Professor Gilles Chabrier
Exeter astrophysicist honoured with top prize
An expert in studying distant planets at the University of Exeter has been awarded the highest prize for physics in France.
Professor Gilles Chabrier has been honoured with the Prix Jean Ricard for 2010. Awarded to just one person each year, the award features some illustrious figures among past recipients – including many Nobel Prize winners.
The award, given out by the Societé Francaise De Physique, recognises the huge contribution Professor Chabrier has made in the course of his pioneering work in the field of astrophysics throughout his career.
On receiving the award, he said: “It’s a great honour to be given this award. It’s the highest prize for physics in France, so the decades of work I’ve done mean something.
“Many years ago when I had just started studying for my PhD, one of the top researchers there won this very award. I remember going to his lectures and being very much in awe of him. I never thought that later in my life I would go on to win the same award. When you’re 25, you don’t think like that.”
Professor Chabrier had a background in theoretical physics before beginning study in the field of astrophysics – looking in particular, among other research subjects, at extrasolar planets, which are planets outside of our solar system.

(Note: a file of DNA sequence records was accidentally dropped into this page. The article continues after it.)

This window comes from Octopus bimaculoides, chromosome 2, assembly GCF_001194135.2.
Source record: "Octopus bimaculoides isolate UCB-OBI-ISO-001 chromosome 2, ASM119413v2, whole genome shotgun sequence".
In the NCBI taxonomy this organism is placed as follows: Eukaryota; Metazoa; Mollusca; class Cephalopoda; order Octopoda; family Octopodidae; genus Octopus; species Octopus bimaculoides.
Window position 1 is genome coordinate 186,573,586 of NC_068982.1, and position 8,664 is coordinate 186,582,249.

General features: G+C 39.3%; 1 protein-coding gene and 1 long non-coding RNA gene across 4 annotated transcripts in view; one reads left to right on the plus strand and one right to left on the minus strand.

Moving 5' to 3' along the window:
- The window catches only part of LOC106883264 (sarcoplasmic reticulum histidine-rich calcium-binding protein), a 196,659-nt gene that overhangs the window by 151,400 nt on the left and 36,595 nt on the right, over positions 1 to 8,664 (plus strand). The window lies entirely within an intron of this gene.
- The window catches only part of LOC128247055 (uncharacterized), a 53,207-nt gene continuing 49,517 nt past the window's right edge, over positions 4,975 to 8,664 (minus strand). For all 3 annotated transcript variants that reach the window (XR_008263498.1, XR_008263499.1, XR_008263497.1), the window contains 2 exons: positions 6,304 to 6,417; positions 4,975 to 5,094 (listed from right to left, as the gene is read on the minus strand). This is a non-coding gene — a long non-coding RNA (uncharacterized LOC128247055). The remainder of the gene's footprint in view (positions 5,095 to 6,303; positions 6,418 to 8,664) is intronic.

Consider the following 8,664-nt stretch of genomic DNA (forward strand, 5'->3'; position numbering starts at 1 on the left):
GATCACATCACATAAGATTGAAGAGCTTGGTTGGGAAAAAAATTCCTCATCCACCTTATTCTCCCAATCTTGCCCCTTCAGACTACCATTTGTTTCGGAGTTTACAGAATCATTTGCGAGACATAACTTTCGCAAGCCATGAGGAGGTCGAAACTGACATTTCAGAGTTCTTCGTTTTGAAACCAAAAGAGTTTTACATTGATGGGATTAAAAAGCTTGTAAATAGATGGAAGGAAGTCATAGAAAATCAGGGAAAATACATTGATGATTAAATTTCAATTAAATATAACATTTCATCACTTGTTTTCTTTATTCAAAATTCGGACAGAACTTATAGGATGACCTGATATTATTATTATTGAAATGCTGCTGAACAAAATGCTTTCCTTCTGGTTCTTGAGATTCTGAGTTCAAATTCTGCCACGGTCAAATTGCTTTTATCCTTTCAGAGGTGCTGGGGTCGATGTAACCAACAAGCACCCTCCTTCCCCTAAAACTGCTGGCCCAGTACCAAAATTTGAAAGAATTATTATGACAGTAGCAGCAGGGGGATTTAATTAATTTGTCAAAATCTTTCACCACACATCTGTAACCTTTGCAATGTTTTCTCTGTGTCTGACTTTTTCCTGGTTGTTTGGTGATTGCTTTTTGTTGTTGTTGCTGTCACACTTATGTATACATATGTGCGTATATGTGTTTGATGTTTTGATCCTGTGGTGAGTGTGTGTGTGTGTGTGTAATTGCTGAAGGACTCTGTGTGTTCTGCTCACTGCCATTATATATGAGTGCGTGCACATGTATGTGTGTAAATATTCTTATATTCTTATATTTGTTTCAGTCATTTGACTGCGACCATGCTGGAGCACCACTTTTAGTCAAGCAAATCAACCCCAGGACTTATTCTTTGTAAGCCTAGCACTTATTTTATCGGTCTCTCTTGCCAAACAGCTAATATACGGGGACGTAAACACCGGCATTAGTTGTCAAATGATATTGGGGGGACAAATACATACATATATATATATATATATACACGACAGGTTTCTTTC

In this rapidly developing area of science, Professor Chabrier, working with Professor Isabelle Baraffe who is presently group leader of the University’s Astrophysics group, pioneered some of the mathematical tools which are now used all over the world to study the formation, structure, and evolution of these distant worlds.
“Since I was a child I wanted to understand how things worked, why things are as they are”, said Professor Chabrier. “I love science because it helps us answer those questions, and I love astrophysics because it’s such an exciting field of study.
“We look at extrasolar planets from many viewpoints, and I suppose the holy grail at the end of it is discovering if there are any planets that can harbour life. Along the way, many of the tools we’re developing to study planets millions of light years away can help us understand our own planet and its climate.”
Professor Chabrier is a key member of the University’s Astrophysics team, which is recognised as one of the world’s leading groups in research on star formation and finding planets.
The study of extrasolar planets is a key part of the University’s Science Strategy, which aims to bring together academic staff from multiple disciplines to carry out cutting-edge research.
Date: 22 December 2010